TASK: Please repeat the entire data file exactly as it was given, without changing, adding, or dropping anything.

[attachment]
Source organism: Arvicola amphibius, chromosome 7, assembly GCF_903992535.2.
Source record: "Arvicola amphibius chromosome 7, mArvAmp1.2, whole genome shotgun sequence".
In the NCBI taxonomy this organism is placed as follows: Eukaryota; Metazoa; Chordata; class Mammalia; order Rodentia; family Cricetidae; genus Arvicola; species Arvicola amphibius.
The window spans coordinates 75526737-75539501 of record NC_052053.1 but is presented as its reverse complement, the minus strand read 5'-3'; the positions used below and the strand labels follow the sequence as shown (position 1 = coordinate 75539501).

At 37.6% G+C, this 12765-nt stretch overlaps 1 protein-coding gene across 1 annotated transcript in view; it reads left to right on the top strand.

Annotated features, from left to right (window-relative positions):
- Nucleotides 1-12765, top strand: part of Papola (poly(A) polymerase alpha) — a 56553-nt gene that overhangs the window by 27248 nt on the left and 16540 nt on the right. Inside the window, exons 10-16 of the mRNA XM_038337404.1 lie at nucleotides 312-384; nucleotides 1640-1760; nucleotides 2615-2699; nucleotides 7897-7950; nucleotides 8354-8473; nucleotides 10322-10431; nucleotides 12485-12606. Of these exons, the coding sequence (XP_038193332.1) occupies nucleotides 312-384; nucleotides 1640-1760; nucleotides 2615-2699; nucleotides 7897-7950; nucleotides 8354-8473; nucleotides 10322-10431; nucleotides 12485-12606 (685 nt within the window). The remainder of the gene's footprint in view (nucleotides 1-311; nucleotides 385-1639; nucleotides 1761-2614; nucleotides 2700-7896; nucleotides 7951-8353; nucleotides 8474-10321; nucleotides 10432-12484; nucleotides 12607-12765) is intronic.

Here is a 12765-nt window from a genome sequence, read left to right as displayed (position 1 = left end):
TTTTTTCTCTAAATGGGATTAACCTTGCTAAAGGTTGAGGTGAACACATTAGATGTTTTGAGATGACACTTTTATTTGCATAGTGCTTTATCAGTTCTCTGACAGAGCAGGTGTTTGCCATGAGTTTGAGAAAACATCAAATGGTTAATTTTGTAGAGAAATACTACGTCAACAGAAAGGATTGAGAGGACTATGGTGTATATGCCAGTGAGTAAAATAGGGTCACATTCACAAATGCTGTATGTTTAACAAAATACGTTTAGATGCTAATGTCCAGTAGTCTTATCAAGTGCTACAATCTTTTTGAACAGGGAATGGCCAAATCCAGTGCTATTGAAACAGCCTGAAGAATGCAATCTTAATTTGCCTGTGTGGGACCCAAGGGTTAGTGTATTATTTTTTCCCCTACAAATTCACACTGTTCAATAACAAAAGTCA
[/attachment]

Source organism: Arvicola amphibius, chromosome 7, assembly GCF_903992535.2.
Source record: "Arvicola amphibius chromosome 7, mArvAmp1.2, whole genome shotgun sequence".
In the NCBI taxonomy this organism is placed as follows: Eukaryota; Metazoa; Chordata; class Mammalia; order Rodentia; family Cricetidae; genus Arvicola; species Arvicola amphibius.
The window spans coordinates 75526737-75539501 of record NC_052053.1 but is presented as its reverse complement, the minus strand read 5'-3'; the positions used below and the strand labels follow the sequence as shown (position 1 = coordinate 75539501).

At 37.6% G+C, this 12765-nt stretch overlaps 1 protein-coding gene across 1 annotated transcript in view; it reads left to right on the top strand.

Annotated features, from left to right (window-relative positions):
- Nucleotides 1-12765, top strand: part of Papola (poly(A) polymerase alpha) — a 56553-nt gene that overhangs the window by 27248 nt on the left and 16540 nt on the right. Inside the window, exons 10-16 of the mRNA XM_038337404.1 lie at nucleotides 312-384; nucleotides 1640-1760; nucleotides 2615-2699; nucleotides 7897-7950; nucleotides 8354-8473; nucleotides 10322-10431; nucleotides 12485-12606. Of these exons, the coding sequence (XP_038193332.1) occupies nucleotides 312-384; nucleotides 1640-1760; nucleotides 2615-2699; nucleotides 7897-7950; nucleotides 8354-8473; nucleotides 10322-10431; nucleotides 12485-12606 (685 nt within the window). The remainder of the gene's footprint in view (nucleotides 1-311; nucleotides 385-1639; nucleotides 1761-2614; nucleotides 2700-7896; nucleotides 7951-8353; nucleotides 8474-10321; nucleotides 10432-12484; nucleotides 12607-12765) is intronic.

Here is a 12765-nt window from a genome sequence, read left to right as displayed (position 1 = left end):
TTTTTTCTCTAAATGGGATTAACCTTGCTAAAGGTTGAGGTGAACACATTAGATGTTTTGAGATGACACTTTTATTTGCATAGTGCTTTATCAGTTCTCTGACAGAGCAGGTGTTTGCCATGAGTTTGAGAAAACATCAAATGGTTAATTTTGTAGAGAAATACTACGTCAACAGAAAGGATTGAGAGGACTATGGTGTATATGCCAGTGAGTAAAATAGGGTCACATTCACAAATGCTGTATGTTTAACAAAATACGTTTAGATGCTAATGTCCAGTAGTCTTATCAAGTGCTACAATCTTTTTGAACAGGGAATGGCCAAATCCAGTGCTATTGAAACAGCCTGAAGAATGCAATCTTAATTTGCCTGTGTGGGACCCAAGGGTTAGTGTATTATTTTTTCCCCTACAAATTCACACTGTTCAATAACAAAAGTCA